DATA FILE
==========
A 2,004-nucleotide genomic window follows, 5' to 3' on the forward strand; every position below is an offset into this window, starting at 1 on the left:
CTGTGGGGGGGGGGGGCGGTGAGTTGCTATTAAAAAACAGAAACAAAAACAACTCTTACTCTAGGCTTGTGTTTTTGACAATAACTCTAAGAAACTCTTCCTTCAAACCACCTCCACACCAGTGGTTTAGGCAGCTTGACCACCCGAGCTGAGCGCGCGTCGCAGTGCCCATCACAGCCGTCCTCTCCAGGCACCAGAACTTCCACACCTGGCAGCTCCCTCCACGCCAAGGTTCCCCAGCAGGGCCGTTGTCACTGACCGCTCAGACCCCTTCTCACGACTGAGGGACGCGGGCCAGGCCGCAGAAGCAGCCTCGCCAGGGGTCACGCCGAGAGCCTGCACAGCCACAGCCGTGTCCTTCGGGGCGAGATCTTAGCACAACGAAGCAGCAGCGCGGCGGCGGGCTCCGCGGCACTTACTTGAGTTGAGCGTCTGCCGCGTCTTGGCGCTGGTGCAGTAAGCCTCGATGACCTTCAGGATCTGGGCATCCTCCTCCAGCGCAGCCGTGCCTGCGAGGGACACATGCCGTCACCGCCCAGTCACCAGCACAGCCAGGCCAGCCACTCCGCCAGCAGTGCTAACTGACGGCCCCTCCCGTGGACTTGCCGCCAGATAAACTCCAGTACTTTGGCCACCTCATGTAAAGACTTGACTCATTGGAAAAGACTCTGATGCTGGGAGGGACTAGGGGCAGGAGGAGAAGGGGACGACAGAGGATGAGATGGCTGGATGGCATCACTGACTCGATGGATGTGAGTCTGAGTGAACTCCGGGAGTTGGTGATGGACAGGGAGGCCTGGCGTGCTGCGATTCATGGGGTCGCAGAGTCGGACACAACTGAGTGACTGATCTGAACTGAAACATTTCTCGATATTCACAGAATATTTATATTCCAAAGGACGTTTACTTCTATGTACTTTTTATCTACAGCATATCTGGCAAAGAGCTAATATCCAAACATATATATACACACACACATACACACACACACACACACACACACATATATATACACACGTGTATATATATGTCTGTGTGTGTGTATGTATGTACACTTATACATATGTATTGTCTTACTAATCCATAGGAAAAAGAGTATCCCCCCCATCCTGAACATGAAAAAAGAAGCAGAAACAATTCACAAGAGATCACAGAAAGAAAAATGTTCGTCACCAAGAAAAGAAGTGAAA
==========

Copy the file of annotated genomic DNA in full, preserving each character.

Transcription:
A 2,004-nucleotide genomic window follows, 5' to 3' on the forward strand; every position below is an offset into this window, starting at 1 on the left:
CTGTGGGGGGGGGGGGCGGTGAGTTGCTATTAAAAAACAGAAACAAAAACAACTCTTACTCTAGGCTTGTGTTTTTGACAATAACTCTAAGAAACTCTTCCTTCAAACCACCTCCACACCAGTGGTTTAGGCAGCTTGACCACCCGAGCTGAGCGCGCGTCGCAGTGCCCATCACAGCCGTCCTCTCCAGGCACCAGAACTTCCACACCTGGCAGCTCCCTCCACGCCAAGGTTCCCCAGCAGGGCCGTTGTCACTGACCGCTCAGACCCCTTCTCACGACTGAGGGACGCGGGCCAGGCCGCAGAAGCAGCCTCGCCAGGGGTCACGCCGAGAGCCTGCACAGCCACAGCCGTGTCCTTCGGGGCGAGATCTTAGCACAACGAAGCAGCAGCGCGGCGGCGGGCTCCGCGGCACTTACTTGAGTTGAGCGTCTGCCGCGTCTTGGCGCTGGTGCAGTAAGCCTCGATGACCTTCAGGATCTGGGCATCCTCCTCCAGCGCAGCCGTGCCTGCGAGGGACACATGCCGTCACCGCCCAGTCACCAGCACAGCCAGGCCAGCCACTCCGCCAGCAGTGCTAACTGACGGCCCCTCCCGTGGACTTGCCGCCAGATAAACTCCAGTACTTTGGCCACCTCATGTAAAGACTTGACTCATTGGAAAAGACTCTGATGCTGGGAGGGACTAGGGGCAGGAGGAGAAGGGGACGACAGAGGATGAGATGGCTGGATGGCATCACTGACTCGATGGATGTGAGTCTGAGTGAACTCCGGGAGTTGGTGATGGACAGGGAGGCCTGGCGTGCTGCGATTCATGGGGTCGCAGAGTCGGACACAACTGAGTGACTGATCTGAACTGAAACATTTCTCGATATTCACAGAATATTTATATTCCAAAGGACGTTTACTTCTATGTACTTTTTATCTACAGCATATCTGGCAAAGAGCTAATATCCAAACATATATATACACACACACATACACACACACACACACACACACACATATATATACACACGTGTATATATATGTCTGTGTGTGTGTATGTATGTACACTTATACATATGTATTGTCTTACTAATCCATAGGAAAAAGAGTATCCCCCCCATCCTGAACATGAAAAAAGAAGCAGAAACAATTCACAAGAGATCACAGAAAGAAAAATGTTCGTCACCAAGAAAAGAAGTGAAA